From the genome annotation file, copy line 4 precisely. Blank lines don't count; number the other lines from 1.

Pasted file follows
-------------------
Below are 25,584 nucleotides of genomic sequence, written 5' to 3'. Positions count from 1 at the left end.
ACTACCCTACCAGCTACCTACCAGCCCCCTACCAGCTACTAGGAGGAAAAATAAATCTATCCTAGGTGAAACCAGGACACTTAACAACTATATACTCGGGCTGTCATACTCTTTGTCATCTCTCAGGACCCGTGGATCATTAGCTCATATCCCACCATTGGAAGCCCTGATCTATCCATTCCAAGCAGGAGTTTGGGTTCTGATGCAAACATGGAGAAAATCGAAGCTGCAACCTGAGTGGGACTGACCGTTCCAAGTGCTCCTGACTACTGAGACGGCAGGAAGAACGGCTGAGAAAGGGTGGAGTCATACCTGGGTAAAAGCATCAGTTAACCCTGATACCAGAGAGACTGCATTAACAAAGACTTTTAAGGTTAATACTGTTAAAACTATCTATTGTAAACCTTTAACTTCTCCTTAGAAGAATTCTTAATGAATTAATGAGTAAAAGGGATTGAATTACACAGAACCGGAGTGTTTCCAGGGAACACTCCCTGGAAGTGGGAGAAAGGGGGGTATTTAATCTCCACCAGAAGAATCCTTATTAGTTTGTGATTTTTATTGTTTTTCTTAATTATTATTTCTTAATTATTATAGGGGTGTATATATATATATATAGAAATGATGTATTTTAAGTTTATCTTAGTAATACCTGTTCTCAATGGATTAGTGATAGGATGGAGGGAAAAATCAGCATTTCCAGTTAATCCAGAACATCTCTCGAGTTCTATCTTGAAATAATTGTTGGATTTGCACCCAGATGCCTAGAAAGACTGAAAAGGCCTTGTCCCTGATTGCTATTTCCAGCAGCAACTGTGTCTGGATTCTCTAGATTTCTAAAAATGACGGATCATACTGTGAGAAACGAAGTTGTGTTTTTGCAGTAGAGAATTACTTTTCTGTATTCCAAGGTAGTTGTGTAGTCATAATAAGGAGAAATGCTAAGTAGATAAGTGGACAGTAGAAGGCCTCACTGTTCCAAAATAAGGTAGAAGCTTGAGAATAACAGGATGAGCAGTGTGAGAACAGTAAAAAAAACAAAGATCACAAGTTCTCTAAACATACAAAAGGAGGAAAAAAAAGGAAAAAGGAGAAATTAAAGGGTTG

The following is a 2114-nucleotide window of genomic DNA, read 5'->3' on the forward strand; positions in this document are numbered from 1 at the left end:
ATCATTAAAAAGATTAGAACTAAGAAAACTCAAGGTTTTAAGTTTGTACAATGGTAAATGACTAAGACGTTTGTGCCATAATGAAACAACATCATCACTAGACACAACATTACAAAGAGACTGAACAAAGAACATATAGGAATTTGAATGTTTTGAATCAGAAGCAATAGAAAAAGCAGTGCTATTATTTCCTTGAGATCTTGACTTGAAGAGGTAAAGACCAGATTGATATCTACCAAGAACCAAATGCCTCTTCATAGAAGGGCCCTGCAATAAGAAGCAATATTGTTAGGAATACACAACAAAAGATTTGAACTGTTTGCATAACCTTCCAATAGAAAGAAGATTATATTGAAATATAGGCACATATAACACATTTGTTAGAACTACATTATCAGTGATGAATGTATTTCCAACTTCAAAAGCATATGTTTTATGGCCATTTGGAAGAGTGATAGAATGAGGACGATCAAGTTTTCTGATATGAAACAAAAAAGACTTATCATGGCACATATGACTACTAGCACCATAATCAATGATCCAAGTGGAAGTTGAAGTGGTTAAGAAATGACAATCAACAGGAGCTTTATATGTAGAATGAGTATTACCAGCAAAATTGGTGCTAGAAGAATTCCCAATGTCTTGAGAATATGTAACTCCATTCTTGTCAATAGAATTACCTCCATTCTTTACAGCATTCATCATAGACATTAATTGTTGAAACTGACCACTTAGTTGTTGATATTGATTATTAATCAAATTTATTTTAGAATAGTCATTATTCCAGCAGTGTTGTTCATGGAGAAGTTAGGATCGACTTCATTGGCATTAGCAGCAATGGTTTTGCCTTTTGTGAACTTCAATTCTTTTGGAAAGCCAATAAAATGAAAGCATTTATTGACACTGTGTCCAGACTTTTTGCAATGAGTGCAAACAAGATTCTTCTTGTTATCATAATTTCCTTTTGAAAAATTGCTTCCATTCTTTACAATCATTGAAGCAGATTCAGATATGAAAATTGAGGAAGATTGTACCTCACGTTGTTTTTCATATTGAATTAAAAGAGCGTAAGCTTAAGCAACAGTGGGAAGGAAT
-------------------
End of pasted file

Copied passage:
ATCATTAAAAAGATTAGAACTAAGAAAACTCAAGGTTTTAAGTTTGTACAATGGTAAATGACTAAGACGTTTGTGCCATAATGAAACAACATCATCACTAGACACAACATTACAAAGAGACTGAACAAAGAACATATAGGAATTTGAATGTTTTGAATCAGAAGCAATAGAAAAAGCAGTGCTATTATTTCCTTGAGATCTTGACTTGAAGAGGTAAAGACCAGATTGATATCTACCAAGAACCAAATGCCTCTTCATAGAAGGGCCCTGCAATAAGAAGCAATATTGTTAGGAATACACAACAAAAGATTTGAACTGTTTGCATAACCTTCCAATAGAAAGAAGATTATATTGAAATATAGGCACATATAACACATTTGTTAGAACTACATTATCAGTGATGAATGTATTTCCAACTTCAAAAGCATATGTTTTATGGCCATTTGGAAGAGTGATAGAATGAGGACGATCAAGTTTTCTGATATGAAACAAAAAAGACTTATCATGGCACATATGACTACTAGCACCATAATCAATGATCCAAGTGGAAGTTGAAGTGGTTAAGAAATGACAATCAACAGGAGCTTTATATGTAGAATGAGTATTACCAGCAAAATTGGTGCTAGAAGAATTCCCAATGTCTTGAGAATATGTAACTCCATTCTTGTCAATAGAATTACCTCCATTCTTTACAGCATTCATCATAGACATTAATTGTTGAAACTGACCACTTAGTTGTTGATATTGATTATTAATCAAATTTATTTTAGAATAGTCATTATTCCAGCAGTGTTGTTCATGGAGAAGTTAGGATCGACTTCATTGGCATTAGCAGCAATGGTTTTGCCTTTTGTGAACTTCAATTCTTTTGGAAAGCCAATAAAATGAAAGCATTTATTGACACTGTGTCCAGACTTTTTGCAATGAGTGCAAACAAGATTCTTCTTGTTATCATAATTTCCTTTTGAAAAATTGCTTCCATTCTTTACAATCATTGAAGCAGATTCAGATATGAAAATTGAGGAAGATTGTACCTCACGTTGTTTTTCATATTGAATTAAAAGAGCGTAAGCTTAAGCAACAGTGGGAAGGAAT